We did get to photograph some cute critters, though – at least I think they are cute. So, here’s the trigger warning: PICTURES OF A SNAKE!!!!!!!!!!!!!!!!!!
I almost ran over a little one of these guys when he was trying to cross the trail. I guess he wanted to get to the other side. Playing chicken? He was too small for me to see right away, but Yang assured me he was okay. Then, I came across his big sister right here. A beauty, eh? I don’t know what kind this one is. His/her color is coppery with darker markings, so it doesn’t look like a garter snake to me. What do you think? Can anyone answer my query?
So, for those freaked out by this lovely creature, here are some soothing images. First, the ginormous (for us, anyway) pumpkins Yang and I grew last year.
So, you’d think these two were little angels: nice without a hint of naughty. Albeit, Rosalind looks a little worried about which of Santa’s lists she’s on.
And of course Rosalind isn’t above diving into the fray to tear apart the pile of presents under the tree.
Popping out of a bag of wrapping paper scraps like the creature in Alien has its appeal for Miss Rosalind as well.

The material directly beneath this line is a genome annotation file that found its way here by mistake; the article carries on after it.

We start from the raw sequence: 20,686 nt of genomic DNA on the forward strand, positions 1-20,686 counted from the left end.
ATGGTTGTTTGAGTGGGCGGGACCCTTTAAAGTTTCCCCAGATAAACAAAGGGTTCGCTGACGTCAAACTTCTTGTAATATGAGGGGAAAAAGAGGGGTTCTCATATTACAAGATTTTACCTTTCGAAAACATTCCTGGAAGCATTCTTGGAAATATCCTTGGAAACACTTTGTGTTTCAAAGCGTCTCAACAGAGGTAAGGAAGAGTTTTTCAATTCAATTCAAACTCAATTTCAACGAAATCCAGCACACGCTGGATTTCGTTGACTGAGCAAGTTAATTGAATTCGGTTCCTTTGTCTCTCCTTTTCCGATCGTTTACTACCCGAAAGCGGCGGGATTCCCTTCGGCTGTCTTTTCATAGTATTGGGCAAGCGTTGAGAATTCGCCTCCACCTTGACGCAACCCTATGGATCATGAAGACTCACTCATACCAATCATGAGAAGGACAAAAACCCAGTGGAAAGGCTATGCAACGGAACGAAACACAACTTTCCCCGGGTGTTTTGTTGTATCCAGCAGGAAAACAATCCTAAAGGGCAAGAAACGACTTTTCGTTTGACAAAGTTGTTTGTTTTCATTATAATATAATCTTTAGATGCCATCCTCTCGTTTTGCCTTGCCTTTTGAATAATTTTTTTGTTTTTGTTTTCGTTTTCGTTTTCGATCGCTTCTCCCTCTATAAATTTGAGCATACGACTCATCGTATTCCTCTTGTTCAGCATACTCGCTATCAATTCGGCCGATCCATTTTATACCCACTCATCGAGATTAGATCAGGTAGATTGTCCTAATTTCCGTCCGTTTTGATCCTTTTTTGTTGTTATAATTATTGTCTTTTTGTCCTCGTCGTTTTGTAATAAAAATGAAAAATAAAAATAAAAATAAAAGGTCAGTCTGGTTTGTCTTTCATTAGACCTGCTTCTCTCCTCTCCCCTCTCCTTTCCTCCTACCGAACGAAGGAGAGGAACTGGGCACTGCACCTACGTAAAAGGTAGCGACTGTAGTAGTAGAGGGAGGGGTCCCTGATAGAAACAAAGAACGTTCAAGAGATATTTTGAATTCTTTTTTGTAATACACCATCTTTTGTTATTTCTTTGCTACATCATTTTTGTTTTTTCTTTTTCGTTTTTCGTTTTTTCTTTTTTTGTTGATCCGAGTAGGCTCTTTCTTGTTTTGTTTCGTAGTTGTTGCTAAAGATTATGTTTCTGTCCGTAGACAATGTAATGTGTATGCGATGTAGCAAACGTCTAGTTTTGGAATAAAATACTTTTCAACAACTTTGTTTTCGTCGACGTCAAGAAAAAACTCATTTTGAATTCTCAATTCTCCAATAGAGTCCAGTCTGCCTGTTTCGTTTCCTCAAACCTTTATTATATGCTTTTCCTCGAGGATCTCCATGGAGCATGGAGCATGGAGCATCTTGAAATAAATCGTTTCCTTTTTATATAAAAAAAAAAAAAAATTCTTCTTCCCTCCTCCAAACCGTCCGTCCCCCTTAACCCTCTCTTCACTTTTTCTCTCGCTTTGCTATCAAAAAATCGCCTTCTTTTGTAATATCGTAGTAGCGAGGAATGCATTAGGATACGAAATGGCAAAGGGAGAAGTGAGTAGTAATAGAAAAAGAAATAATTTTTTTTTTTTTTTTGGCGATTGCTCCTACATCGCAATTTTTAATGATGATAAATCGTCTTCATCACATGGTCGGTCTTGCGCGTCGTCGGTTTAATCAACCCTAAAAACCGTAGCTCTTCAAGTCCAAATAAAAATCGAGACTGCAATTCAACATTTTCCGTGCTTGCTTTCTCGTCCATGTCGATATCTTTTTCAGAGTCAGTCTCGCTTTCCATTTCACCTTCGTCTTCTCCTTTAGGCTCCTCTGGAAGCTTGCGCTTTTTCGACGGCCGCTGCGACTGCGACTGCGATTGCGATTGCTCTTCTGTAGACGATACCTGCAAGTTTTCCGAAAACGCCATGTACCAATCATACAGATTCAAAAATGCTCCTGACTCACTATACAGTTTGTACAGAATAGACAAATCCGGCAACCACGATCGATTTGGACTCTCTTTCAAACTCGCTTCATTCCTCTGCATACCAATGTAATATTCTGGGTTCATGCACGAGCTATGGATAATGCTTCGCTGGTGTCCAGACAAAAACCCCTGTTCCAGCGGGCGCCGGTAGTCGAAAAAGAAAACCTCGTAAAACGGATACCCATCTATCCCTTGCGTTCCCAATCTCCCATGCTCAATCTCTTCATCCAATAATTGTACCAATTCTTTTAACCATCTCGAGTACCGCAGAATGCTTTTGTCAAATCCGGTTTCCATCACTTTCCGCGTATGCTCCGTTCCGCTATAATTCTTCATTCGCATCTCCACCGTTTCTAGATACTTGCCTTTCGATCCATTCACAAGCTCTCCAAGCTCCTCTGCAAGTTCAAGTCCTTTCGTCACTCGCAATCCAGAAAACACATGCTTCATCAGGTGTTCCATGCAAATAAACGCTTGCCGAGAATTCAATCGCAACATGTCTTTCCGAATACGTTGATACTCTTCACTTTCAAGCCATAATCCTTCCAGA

We used to blame Rosie for knocking ornaments off the tree and batting them around, often to be found under the couch, sometime in July. However, one day I came home to find Natasha sitting on the arm of the loveseat next to the tree, smacking down ornaments to her sister on the floor. I was never quite sure if ‘Tasha were doing Rosalind a favor or just setting her up to get blamed for striking down the bauble with which we’d catch her playing. I don’t have any pictures of that, but I do have a couple of Natasha showing me that the mantle piece is not off limits in her book.
Natasha is also quite sly about getting around rules. One cardinal one is that cats are not allowed to walk, rest, or put even a paw on the dining-room table. I’ve been fairly successful at ensuring they obey while I’m in the house. With the clever mind of a lawyer or a student trying to game the syllabus, Tasha found a way to sleep on the table without sleeping on the table.
But at the end of the day, after gifts have been gnawed, paper has been shredded and disemboweled, turkey and gravy has been consumed, both girls collapse together in a moment of holiday quiescence.
The Best of Holiday Cheer from